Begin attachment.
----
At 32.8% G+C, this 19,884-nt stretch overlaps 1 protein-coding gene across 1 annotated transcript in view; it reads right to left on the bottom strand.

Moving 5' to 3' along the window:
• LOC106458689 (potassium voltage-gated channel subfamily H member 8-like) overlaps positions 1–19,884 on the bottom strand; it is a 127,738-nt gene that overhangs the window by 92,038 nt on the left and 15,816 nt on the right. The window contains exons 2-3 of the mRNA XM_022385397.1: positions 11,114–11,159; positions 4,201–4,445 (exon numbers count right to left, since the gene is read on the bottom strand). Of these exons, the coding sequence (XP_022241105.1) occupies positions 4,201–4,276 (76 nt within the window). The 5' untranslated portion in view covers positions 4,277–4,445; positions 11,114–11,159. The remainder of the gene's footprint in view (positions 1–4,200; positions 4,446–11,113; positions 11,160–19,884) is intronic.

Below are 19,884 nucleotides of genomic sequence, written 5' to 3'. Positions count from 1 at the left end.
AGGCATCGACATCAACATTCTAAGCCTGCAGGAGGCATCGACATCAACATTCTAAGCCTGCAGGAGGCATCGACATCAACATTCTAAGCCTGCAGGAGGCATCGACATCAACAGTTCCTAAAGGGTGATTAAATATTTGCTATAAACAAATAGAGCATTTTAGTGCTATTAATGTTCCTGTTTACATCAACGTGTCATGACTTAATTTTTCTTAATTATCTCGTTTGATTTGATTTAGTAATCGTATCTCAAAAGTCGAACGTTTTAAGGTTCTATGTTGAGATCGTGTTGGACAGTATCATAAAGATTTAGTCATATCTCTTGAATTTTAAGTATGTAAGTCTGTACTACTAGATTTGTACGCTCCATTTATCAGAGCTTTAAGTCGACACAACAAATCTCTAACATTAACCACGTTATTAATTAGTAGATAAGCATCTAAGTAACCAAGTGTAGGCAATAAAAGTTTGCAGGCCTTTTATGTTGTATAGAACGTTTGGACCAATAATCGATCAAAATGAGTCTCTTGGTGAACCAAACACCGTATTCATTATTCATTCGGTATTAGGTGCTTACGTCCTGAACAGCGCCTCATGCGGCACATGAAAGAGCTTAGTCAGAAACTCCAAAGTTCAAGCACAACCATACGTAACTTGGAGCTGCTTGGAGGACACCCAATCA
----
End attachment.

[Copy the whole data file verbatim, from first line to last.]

At 32.8% G+C, this 19,884-nt stretch overlaps 1 protein-coding gene across 1 annotated transcript in view; it reads right to left on the bottom strand.

Moving 5' to 3' along the window:
• LOC106458689 (potassium voltage-gated channel subfamily H member 8-like) overlaps positions 1–19,884 on the bottom strand; it is a 127,738-nt gene that overhangs the window by 92,038 nt on the left and 15,816 nt on the right. The window contains exons 2-3 of the mRNA XM_022385397.1: positions 11,114–11,159; positions 4,201–4,445 (exon numbers count right to left, since the gene is read on the bottom strand). Of these exons, the coding sequence (XP_022241105.1) occupies positions 4,201–4,276 (76 nt within the window). The 5' untranslated portion in view covers positions 4,277–4,445; positions 11,114–11,159. The remainder of the gene's footprint in view (positions 1–4,200; positions 4,446–11,113; positions 11,160–19,884) is intronic.

Below are 19,884 nucleotides of genomic sequence, written 5' to 3'. Positions count from 1 at the left end.
AGGCATCGACATCAACATTCTAAGCCTGCAGGAGGCATCGACATCAACATTCTAAGCCTGCAGGAGGCATCGACATCAACATTCTAAGCCTGCAGGAGGCATCGACATCAACAGTTCCTAAAGGGTGATTAAATATTTGCTATAAACAAATAGAGCATTTTAGTGCTATTAATGTTCCTGTTTACATCAACGTGTCATGACTTAATTTTTCTTAATTATCTCGTTTGATTTGATTTAGTAATCGTATCTCAAAAGTCGAACGTTTTAAGGTTCTATGTTGAGATCGTGTTGGACAGTATCATAAAGATTTAGTCATATCTCTTGAATTTTAAGTATGTAAGTCTGTACTACTAGATTTGTACGCTCCATTTATCAGAGCTTTAAGTCGACACAACAAATCTCTAACATTAACCACGTTATTAATTAGTAGATAAGCATCTAAGTAACCAAGTGTAGGCAATAAAAGTTTGCAGGCCTTTTATGTTGTATAGAACGTTTGGACCAATAATCGATCAAAATGAGTCTCTTGGTGAACCAAACACCGTATTCATTATTCATTCGGTATTAGGTGCTTACGTCCTGAACAGCGCCTCATGCGGCACATGAAAGAGCTTAGTCAGAAACTCCAAAGTTCAAGCACAACCATACGTAACTTGGAGCTGCTTGGAGGACACCCAATCA